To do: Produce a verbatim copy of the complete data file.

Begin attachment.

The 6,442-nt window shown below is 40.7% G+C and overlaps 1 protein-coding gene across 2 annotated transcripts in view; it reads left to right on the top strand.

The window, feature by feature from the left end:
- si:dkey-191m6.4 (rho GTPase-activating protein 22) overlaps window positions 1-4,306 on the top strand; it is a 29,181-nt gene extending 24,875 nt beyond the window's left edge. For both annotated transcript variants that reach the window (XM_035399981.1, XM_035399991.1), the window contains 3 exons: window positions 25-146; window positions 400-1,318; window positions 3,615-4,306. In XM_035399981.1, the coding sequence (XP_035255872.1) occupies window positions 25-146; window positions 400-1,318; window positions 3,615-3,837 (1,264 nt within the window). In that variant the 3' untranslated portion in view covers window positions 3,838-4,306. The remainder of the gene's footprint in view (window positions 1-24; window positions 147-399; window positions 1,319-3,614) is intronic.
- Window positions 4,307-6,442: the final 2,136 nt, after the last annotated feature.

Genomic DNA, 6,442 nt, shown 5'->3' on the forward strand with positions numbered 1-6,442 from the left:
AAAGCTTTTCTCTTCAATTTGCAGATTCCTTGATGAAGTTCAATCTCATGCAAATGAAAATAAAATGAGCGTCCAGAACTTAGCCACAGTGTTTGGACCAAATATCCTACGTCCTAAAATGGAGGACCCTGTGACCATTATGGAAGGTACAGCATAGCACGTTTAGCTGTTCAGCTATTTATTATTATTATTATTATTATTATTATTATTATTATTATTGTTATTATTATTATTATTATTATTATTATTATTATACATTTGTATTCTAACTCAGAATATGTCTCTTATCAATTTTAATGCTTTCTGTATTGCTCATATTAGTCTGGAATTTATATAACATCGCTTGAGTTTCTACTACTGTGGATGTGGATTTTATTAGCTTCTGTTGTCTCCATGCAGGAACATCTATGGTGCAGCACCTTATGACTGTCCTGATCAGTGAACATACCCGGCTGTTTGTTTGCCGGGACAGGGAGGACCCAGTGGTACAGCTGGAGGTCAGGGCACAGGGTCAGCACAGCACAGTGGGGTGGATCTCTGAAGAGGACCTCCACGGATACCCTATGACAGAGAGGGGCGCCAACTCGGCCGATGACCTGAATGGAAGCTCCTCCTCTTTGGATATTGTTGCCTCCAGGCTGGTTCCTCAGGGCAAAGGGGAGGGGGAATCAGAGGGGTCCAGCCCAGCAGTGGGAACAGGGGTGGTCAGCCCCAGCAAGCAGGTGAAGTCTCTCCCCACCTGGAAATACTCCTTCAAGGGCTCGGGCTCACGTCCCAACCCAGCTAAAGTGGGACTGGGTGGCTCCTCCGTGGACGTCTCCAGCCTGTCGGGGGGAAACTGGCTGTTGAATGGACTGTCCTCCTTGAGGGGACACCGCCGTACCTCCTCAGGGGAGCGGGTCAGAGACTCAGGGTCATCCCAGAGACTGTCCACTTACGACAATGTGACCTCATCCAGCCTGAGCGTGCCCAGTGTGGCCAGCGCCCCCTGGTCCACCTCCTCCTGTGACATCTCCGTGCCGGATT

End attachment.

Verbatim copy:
The 6,442-nt window shown below is 40.7% G+C and overlaps 1 protein-coding gene across 2 annotated transcripts in view; it reads left to right on the top strand.

The window, feature by feature from the left end:
- si:dkey-191m6.4 (rho GTPase-activating protein 22) overlaps window positions 1-4,306 on the top strand; it is a 29,181-nt gene extending 24,875 nt beyond the window's left edge. For both annotated transcript variants that reach the window (XM_035399981.1, XM_035399991.1), the window contains 3 exons: window positions 25-146; window positions 400-1,318; window positions 3,615-4,306. In XM_035399981.1, the coding sequence (XP_035255872.1) occupies window positions 25-146; window positions 400-1,318; window positions 3,615-3,837 (1,264 nt within the window). In that variant the 3' untranslated portion in view covers window positions 3,838-4,306. The remainder of the gene's footprint in view (window positions 1-24; window positions 147-399; window positions 1,319-3,614) is intronic.
- Window positions 4,307-6,442: the final 2,136 nt, after the last annotated feature.

Genomic DNA, 6,442 nt, shown 5'->3' on the forward strand with positions numbered 1-6,442 from the left:
AAAGCTTTTCTCTTCAATTTGCAGATTCCTTGATGAAGTTCAATCTCATGCAAATGAAAATAAAATGAGCGTCCAGAACTTAGCCACAGTGTTTGGACCAAATATCCTACGTCCTAAAATGGAGGACCCTGTGACCATTATGGAAGGTACAGCATAGCACGTTTAGCTGTTCAGCTATTTATTATTATTATTATTATTATTATTATTATTATTATTATTGTTATTATTATTATTATTATTATTATTATTATTATACATTTGTATTCTAACTCAGAATATGTCTCTTATCAATTTTAATGCTTTCTGTATTGCTCATATTAGTCTGGAATTTATATAACATCGCTTGAGTTTCTACTACTGTGGATGTGGATTTTATTAGCTTCTGTTGTCTCCATGCAGGAACATCTATGGTGCAGCACCTTATGACTGTCCTGATCAGTGAACATACCCGGCTGTTTGTTTGCCGGGACAGGGAGGACCCAGTGGTACAGCTGGAGGTCAGGGCACAGGGTCAGCACAGCACAGTGGGGTGGATCTCTGAAGAGGACCTCCACGGATACCCTATGACAGAGAGGGGCGCCAACTCGGCCGATGACCTGAATGGAAGCTCCTCCTCTTTGGATATTGTTGCCTCCAGGCTGGTTCCTCAGGGCAAAGGGGAGGGGGAATCAGAGGGGTCCAGCCCAGCAGTGGGAACAGGGGTGGTCAGCCCCAGCAAGCAGGTGAAGTCTCTCCCCACCTGGAAATACTCCTTCAAGGGCTCGGGCTCACGTCCCAACCCAGCTAAAGTGGGACTGGGTGGCTCCTCCGTGGACGTCTCCAGCCTGTCGGGGGGAAACTGGCTGTTGAATGGACTGTCCTCCTTGAGGGGACACCGCCGTACCTCCTCAGGGGAGCGGGTCAGAGACTCAGGGTCATCCCAGAGACTGTCCACTTACGACAATGTGACCTCATCCAGCCTGAGCGTGCCCAGTGTGGCCAGCGCCCCCTGGTCCACCTCCTCCTGTGACATCTCCGTGCCGGATT